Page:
Some had suggested this could be enough to persuade Low to reconsider his position on Muller, but the Germany coach told Sky on Sunday: "The probability [of a recall] is relatively low if everyone is fit.

"Thomas has scored a few times in the second half of the season. I am pleased, but I said we would go with the young players. That is what we have to maintain.

"However, if things should happen that you do not expect, it is clear you will have to look again."

Speaking after the draw with Leipzig, Muller said: "I'm not interested in it at all. I care about this team [Bayern] and winning trophies with them, ideally three."

Sunday's result means Bayern remain one point ahead of Leipzig at the Bundesliga summit.

Germany's 1966 World Cup goalkeeper Hans Tilkowski has passed away aged 84, with Geoff Hurst and his former club Borussia Dortmund leading the tributes.

Tilkowski played in the famous World Cup final between England and West Germany at Wembley in 1966, in which Hurst scored a hat-trick in a 4-2 win for the hosts.

Hurst's second goal, which came in the 101st minute following a 2-2 draw in normal time, remains controversial to this day, as it was unclear whether the ball had crossed the line.

On Monday, Dortmund confirmed Tilkowski, who spent four years at the club between 1963 and 1967, winning the DFB-Pokal and the European Cup Winners' Cup, had died on Sunday after a long illness.

Hurst, England's hero of their only World Cup triumph, led the tributes to Tilkowski on social media, posting on Twitter: "Very sad to receive a call earlier to let me know that Germany's goalkeeper from 66 World Cup, Hans Tilkowski, has died.

"Terrific player for his club, Borussia Dortmund, and country and a very fine man, I very much enjoyed the time we spent together over the years.

"Sending kindest thoughts especially to his family, very touched that they called to let me know, and sincere condolences to all his friends and fans. Very sad indeed."

Nemanja Matic admits it is tough to pick a favourite for Euro 2020 but believes England have "their best team in the last 20 years" ahead of the tournament.

Next year's finals will see 24 nations involved, with the final four spots to be decided by play-offs in March.

Reigning champions Portugal will be aiming to defend their title, while France - beaten on home soil in the final in 2016 - are out to follow up their success at the World Cup last year.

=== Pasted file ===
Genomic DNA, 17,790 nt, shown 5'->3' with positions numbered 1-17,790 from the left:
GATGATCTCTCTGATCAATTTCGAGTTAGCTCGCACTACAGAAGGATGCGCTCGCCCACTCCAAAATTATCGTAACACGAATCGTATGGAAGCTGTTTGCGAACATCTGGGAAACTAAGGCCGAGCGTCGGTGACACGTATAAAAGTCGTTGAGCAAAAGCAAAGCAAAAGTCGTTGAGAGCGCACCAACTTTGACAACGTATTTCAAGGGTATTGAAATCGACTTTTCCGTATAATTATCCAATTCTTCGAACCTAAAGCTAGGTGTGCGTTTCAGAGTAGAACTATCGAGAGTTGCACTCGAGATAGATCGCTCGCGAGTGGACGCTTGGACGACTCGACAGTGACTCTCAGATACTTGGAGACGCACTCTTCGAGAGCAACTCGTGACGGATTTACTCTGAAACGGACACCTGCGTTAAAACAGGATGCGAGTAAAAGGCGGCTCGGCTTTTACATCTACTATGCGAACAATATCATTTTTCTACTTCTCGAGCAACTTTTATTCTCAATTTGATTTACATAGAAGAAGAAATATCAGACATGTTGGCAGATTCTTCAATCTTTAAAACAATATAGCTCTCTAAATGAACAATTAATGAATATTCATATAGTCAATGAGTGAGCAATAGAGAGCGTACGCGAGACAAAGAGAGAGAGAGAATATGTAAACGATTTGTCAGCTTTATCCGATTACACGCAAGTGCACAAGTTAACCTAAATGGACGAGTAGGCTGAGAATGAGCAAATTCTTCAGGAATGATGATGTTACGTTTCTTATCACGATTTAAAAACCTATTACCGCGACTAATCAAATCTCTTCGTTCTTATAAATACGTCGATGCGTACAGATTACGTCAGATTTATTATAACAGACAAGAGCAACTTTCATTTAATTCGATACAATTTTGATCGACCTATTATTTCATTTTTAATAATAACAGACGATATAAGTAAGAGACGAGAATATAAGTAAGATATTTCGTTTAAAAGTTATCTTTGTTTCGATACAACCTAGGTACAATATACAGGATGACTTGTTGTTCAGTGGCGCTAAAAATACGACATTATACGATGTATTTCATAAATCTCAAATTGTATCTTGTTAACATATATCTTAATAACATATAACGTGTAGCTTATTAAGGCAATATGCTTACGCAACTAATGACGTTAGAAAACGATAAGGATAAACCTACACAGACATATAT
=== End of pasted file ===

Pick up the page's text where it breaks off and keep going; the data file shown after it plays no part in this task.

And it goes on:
Matic hopes to help Serbia to glory, though he will not be surprised if two of the leading contenders are left fighting it out for the trophy at Wembley Stadium on July 12.

As for England, who would have home advantage should they progress to the semi-finals and final, the Manchester United midfielder is impressed by the talent available to Gareth Southgate, who steered the Three Lions to the last four in Russia.

"It's hard to say who my favourite is [for Euro 2020]," Matic told Omnisport.

“My favourite is my country, but I think Germany are always dangerous. Croatia have a good team, they played in the final of the World Cup.

“Spain are an amazing team, France too. It's hard to say who the favourite is.

“With England, I think it's time to make something. We'll see if they're ready. I think England now has their best team in the last 20 years, maybe I'm not right, but that's my opinion.

Manuel Neuer insists suggestions of a rift with fellow Germany goalkeeper Marc-Andre ter Stegen were blown out of proportion.

Earlier this year, Bayern Munich's first-choice keeper Neuer criticised his Barca counterpart for making "inappropriate" comments over his disappointment at not playing more regularly for Die Mannschaft.

However, Neuer later talked up the qualities of Ter Stegen, who has become one of the best number ones in the world at Camp Nou, and the former Schalke stopper says there was never an issue between the two.

"In principle, far too much was made of it," Neuer told Kicker. "I've never had a problem with Marc. 

"We train for the national team together. We sit together at breakfast, have a normal conversation - as team-mates, not as competitors.

"Each of us tries to show our best performance for the team so that we can be successful. This is important because we play in a team."

On Sunday, Bayern confirmed Hansi Flick would remain in charge at the Allianz Arena until the end of the season having overseen eight wins from 10 matches across all competitions since taking over from Niko Kovac.

Neuer says Flick has earned his chance to lead Bayern.

"He's been doing great so far. He has a great connection to the team, communicates things very clearly," he added. 

"He definitely deserves the chance right now."